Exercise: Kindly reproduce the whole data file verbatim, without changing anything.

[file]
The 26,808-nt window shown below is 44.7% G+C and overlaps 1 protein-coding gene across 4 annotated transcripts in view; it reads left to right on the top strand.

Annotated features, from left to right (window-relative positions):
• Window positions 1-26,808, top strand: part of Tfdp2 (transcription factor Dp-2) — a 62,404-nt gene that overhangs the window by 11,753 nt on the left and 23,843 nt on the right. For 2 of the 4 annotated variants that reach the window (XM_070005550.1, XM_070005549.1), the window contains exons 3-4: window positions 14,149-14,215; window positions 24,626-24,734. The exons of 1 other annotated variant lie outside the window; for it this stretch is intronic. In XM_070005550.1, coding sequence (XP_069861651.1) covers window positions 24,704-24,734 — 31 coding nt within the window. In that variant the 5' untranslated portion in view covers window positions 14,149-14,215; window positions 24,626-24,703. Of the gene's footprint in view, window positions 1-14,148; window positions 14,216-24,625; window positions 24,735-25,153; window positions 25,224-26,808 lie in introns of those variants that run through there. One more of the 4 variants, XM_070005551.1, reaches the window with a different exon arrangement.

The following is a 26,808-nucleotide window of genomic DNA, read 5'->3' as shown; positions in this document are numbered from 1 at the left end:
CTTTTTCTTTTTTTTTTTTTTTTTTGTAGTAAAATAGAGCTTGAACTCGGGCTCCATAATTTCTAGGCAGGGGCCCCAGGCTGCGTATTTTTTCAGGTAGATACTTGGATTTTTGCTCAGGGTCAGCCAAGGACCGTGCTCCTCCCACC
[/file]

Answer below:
The 26,808-nt window shown below is 44.7% G+C and overlaps 1 protein-coding gene across 4 annotated transcripts in view; it reads left to right on the top strand.

Annotated features, from left to right (window-relative positions):
• Window positions 1-26,808, top strand: part of Tfdp2 (transcription factor Dp-2) — a 62,404-nt gene that overhangs the window by 11,753 nt on the left and 23,843 nt on the right. For 2 of the 4 annotated variants that reach the window (XM_070005550.1, XM_070005549.1), the window contains exons 3-4: window positions 14,149-14,215; window positions 24,626-24,734. The exons of 1 other annotated variant lie outside the window; for it this stretch is intronic. In XM_070005550.1, coding sequence (XP_069861651.1) covers window positions 24,704-24,734 — 31 coding nt within the window. In that variant the 5' untranslated portion in view covers window positions 14,149-14,215; window positions 24,626-24,703. Of the gene's footprint in view, window positions 1-14,148; window positions 14,216-24,625; window positions 24,735-25,153; window positions 25,224-26,808 lie in introns of those variants that run through there. One more of the 4 variants, XM_070005551.1, reaches the window with a different exon arrangement.

The following is a 26,808-nucleotide window of genomic DNA, read 5'->3' as shown; positions in this document are numbered from 1 at the left end:
CTTTTTCTTTTTTTTTTTTTTTTTTGTAGTAAAATAGAGCTTGAACTCGGGCTCCATAATTTCTAGGCAGGGGCCCCAGGCTGCGTATTTTTTCAGGTAGATACTTGGATTTTTGCTCAGGGTCAGCCAAGGACCGTGCTCCTCCCACC